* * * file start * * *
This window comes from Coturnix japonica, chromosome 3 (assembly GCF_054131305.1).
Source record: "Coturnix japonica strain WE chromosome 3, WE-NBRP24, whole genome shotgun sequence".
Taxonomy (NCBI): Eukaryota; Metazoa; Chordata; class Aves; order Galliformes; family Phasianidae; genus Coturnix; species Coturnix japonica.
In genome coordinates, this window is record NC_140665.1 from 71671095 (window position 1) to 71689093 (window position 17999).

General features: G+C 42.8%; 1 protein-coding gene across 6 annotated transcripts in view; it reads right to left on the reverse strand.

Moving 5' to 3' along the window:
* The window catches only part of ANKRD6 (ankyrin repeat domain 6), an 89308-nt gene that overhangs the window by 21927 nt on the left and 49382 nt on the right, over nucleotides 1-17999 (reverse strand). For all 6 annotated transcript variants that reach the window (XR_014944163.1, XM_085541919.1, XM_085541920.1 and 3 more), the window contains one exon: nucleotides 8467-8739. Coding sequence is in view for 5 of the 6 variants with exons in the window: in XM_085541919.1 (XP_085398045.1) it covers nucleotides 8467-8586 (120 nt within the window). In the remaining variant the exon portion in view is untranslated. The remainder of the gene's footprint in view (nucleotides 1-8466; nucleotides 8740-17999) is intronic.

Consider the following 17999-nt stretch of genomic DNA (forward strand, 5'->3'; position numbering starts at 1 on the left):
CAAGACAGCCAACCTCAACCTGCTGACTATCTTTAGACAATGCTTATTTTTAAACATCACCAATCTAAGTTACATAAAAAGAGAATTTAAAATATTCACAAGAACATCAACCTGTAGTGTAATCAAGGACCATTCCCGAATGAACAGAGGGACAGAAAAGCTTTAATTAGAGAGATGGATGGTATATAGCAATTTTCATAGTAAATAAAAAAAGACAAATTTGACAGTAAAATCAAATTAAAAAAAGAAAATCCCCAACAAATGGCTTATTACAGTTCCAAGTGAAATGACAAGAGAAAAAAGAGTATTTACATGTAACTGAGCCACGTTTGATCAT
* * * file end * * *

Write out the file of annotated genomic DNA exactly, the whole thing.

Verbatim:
This window comes from Coturnix japonica, chromosome 3 (assembly GCF_054131305.1).
Source record: "Coturnix japonica strain WE chromosome 3, WE-NBRP24, whole genome shotgun sequence".
Taxonomy (NCBI): Eukaryota; Metazoa; Chordata; class Aves; order Galliformes; family Phasianidae; genus Coturnix; species Coturnix japonica.
In genome coordinates, this window is record NC_140665.1 from 71671095 (window position 1) to 71689093 (window position 17999).

General features: G+C 42.8%; 1 protein-coding gene across 6 annotated transcripts in view; it reads right to left on the reverse strand.

Moving 5' to 3' along the window:
* The window catches only part of ANKRD6 (ankyrin repeat domain 6), an 89308-nt gene that overhangs the window by 21927 nt on the left and 49382 nt on the right, over nucleotides 1-17999 (reverse strand). For all 6 annotated transcript variants that reach the window (XR_014944163.1, XM_085541919.1, XM_085541920.1 and 3 more), the window contains one exon: nucleotides 8467-8739. Coding sequence is in view for 5 of the 6 variants with exons in the window: in XM_085541919.1 (XP_085398045.1) it covers nucleotides 8467-8586 (120 nt within the window). In the remaining variant the exon portion in view is untranslated. The remainder of the gene's footprint in view (nucleotides 1-8466; nucleotides 8740-17999) is intronic.

Consider the following 17999-nt stretch of genomic DNA (forward strand, 5'->3'; position numbering starts at 1 on the left):
CAAGACAGCCAACCTCAACCTGCTGACTATCTTTAGACAATGCTTATTTTTAAACATCACCAATCTAAGTTACATAAAAAGAGAATTTAAAATATTCACAAGAACATCAACCTGTAGTGTAATCAAGGACCATTCCCGAATGAACAGAGGGACAGAAAAGCTTTAATTAGAGAGATGGATGGTATATAGCAATTTTCATAGTAAATAAAAAAAGACAAATTTGACAGTAAAATCAAATTAAAAAAAGAAAATCCCCAACAAATGGCTTATTACAGTTCCAAGTGAAATGACAAGAGAAAAAAGAGTATTTACATGTAACTGAGCCACGTTTGATCAT